Please see the relevant information on acquiring the textbook from the previous title on "Required Resources". Note that the textbook is actually mandatory because we will be using several exercises and work through several solutions as part of practice exercises in the class.
  • Learning & Teaching Activities
    Learning & Teaching Modes
    This course is taught through a seminar mode with one face-to-face class and another online class (both having the same contents and module structure):
    The whole 3-hour seminar comprises a mix of both short modules of theory or lecture components along with short application exercises that are solved through discussion and interaction in the class. 
    The same content will be uploaded for the online class and the online students are encouraged to participate in solving the application exercises in the online class as well.


    Workload

    The information below is provided as a guide to assist students in engaging appropriately with the course requirements.


     
    The University expects full-time students (i.e. those taking 12 units per semester) to devote a total of 48 hours per week to their studies. This means that you are expected to commit approximately 9 hours for a three-unit course or 13 hours for a four-unit course, of private study outside of your regular classes.

    Students in this course are expected to attend all seminars through the semester.
     
    Please refer to Access Adelaide for your timetable and enrolment details:
    www.adelaide.edu.au/access/

    Both lecture content and application exercises are integral components of each 3-hour seminar class. The communication skills developed by participating in the application exercises are considered to be most important by the School and are highly regarded by employers and professional bodies.





    Learning Activities Summary
    The learning activities for this course comprises the following.
    1. Attending all the 12 seminar classes (either face-to-face or online).
    2. Participating in solving the application exercises during each seminar class.
    3. Studying outside the seminar classes for both lecture contents and application exercises.
    4. Fulfilling the assessment tasks online (quizzes, mid-semester test and final examination).
  • Assessment

    The University's policy on Assessment for Coursework Programs is based on the following four principles:

    1. Assessment must encourage and reinforce learning.
    2. Assessment must enable robust and fair judgements about student performance.
    3. Assessment practices must be fair and equitable to students and give them the opportunity to demonstrate what they have learned.
    4. Assessment must maintain academic standards.

    Assessment Summary

    Assessment items

    Due Date

    Weight (%)

    Online MCQ Quiz 1

    August 16 
    Night 11.59 pm

    5%

    Online MCQ Quiz 2

    September 6
    Night 11.59 pm

    5%

    Timed Online Test

    October 4
    (more details will follow)

    30%

     Timed Final Online exam
    (Open Book)

     Exam period
    (more details will follow)

    60%

    Assessment Detail
    1. In order to pass this course students must achieve an overall minimum grade of 50% as well as at least 45% in the final exam.
    2. Any written assignment must be presented using the appropriate Microsoft program, i.e., MSWord, Excel, etc.
    3. Students in this course are not permitted to take a DICTIONARY (English or English-Foreign) into the examination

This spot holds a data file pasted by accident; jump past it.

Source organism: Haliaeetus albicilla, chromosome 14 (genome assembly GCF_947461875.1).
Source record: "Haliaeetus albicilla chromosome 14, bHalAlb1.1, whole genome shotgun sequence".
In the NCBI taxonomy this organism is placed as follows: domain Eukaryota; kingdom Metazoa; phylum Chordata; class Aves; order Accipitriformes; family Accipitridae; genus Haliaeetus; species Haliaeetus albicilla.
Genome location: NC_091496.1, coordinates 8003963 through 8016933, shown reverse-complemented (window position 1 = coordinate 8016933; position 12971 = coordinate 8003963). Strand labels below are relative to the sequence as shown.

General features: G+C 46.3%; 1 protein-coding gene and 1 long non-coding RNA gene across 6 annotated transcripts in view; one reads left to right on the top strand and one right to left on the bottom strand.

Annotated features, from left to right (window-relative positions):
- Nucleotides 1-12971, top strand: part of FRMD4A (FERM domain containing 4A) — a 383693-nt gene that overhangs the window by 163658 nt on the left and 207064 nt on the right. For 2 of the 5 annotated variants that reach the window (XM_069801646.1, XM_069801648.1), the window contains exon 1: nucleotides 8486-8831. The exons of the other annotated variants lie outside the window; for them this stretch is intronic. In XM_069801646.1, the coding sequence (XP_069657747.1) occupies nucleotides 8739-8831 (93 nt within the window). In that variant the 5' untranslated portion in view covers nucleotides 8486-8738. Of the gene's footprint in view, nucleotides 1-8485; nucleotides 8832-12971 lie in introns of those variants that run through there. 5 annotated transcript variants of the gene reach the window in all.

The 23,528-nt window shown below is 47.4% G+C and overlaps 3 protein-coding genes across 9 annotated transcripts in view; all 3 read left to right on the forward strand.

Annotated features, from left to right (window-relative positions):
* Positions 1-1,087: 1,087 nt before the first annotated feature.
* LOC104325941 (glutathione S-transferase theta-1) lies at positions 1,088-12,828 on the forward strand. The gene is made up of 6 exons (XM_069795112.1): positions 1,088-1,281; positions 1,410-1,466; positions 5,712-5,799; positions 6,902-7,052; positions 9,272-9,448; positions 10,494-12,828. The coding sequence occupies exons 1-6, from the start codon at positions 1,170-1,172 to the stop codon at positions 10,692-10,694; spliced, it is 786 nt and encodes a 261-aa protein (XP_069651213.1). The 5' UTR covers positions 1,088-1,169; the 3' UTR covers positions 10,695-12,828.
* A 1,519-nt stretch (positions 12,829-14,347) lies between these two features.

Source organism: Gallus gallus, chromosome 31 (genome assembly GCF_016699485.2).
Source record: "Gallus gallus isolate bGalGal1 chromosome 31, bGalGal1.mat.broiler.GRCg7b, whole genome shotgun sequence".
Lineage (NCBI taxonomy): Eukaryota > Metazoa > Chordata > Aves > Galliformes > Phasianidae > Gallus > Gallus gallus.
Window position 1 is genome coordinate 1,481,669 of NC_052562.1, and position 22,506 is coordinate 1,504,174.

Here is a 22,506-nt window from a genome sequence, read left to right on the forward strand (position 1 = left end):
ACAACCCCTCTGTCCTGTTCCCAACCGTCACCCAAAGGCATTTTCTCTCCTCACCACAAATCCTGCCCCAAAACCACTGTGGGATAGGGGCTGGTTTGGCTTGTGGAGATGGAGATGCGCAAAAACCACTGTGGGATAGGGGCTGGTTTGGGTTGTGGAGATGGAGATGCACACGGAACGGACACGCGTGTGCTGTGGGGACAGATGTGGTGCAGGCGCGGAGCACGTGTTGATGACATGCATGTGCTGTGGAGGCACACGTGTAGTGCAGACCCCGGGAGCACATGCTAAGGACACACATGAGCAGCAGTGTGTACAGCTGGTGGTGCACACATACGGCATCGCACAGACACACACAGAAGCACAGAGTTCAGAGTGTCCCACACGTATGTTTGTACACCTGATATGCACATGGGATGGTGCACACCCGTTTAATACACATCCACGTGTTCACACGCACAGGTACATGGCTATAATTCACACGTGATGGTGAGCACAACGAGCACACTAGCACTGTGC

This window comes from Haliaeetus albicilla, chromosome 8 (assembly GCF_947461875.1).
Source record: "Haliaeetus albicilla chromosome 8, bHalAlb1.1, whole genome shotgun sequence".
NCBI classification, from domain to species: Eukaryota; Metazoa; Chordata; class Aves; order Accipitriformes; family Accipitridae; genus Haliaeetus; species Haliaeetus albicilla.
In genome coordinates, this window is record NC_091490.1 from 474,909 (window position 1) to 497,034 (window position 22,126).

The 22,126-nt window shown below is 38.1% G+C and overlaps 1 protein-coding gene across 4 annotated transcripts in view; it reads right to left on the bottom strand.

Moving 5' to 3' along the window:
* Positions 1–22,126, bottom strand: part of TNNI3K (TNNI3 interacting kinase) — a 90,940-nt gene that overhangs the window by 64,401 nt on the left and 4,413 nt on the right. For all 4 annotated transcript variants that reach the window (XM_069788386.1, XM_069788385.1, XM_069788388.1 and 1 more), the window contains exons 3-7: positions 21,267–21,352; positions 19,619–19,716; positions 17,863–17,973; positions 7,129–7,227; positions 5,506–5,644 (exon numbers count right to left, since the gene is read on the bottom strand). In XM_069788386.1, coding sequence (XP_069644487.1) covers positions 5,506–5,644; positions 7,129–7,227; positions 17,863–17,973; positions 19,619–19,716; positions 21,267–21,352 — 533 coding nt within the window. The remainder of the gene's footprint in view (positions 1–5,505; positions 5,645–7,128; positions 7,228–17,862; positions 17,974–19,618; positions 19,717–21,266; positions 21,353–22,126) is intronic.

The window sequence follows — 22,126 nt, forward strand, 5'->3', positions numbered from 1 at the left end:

4. The use of a non-programmable calculator incapable of storing text in the examination is permitted in this course.
    Submission

    No information currently available.

    Course Grading

    Grades for your performance in this course will be awarded in accordance with the following scheme:

    M10 (Coursework Mark Scheme)
    Grade Mark Description
    FNS   Fail No Submission
    F 1-49 Fail
    P 50-64 Pass
    C 65-74 Credit
    D 75-84 Distinction
    HD 85-100 High Distinction
    CN   Continuing
    NFE   No Formal Examination
    RP   Result Pending

    Further details of the grades/results can be obtained from Examinations.

    Grade Descriptors are available which provide a general guide to the standard of work that is expected at each grade level. More information at Assessment for Coursework Programs.

    Final results for this course will be made available through Access Adelaide.

  • Student Feedback

    The University places a high priority on approaches to learning and teaching that enhance the student experience. Feedback is sought from students in a variety of ways including on-going engagement with staff, the use of online discussion boards and the use of Student Experience of Learning and Teaching (SELT) surveys as well as GOS surveys and Program reviews.

    SELTs are an important source of information to inform individual teaching practice, decisions about teaching duties, and course and program curriculum design. They enable the University to assess how effectively its learning environments and teaching practices facilitate student engagement and learning outcomes. Under the current SELT Policy (http://www.adelaide.edu.au/policies/101/) course SELTs are mandated and must be conducted at the conclusion of each term/semester/trimester for every course offering. Feedback on issues raised through course SELT surveys is made available to enrolled students through various resources (e.g. MyUni). In addition aggregated course SELT data is available.

  • Student Support
  • Policies & Guidelines
  • Fraud Awareness

    Students are reminded that in order to maintain the academic integrity of all programs and courses, the university has a zero-tolerance approach to students offering money or significant value goods or services to any staff member who is involved in their teaching or assessment. Students offering lecturers or tutors or professional staff anything more than a small token of appreciation is totally unacceptable, in any circumstances. Staff members are obliged to report all such incidents to their supervisor/manager, who will refer them for action under the university's student’s disciplinary procedures.

The University of Adelaide is committed to regular reviews of the courses and programs it offers to students. The University of Adelaide therefore reserves the right to discontinue or vary programs and courses without notice. Please read the important information contained in the disclaimer.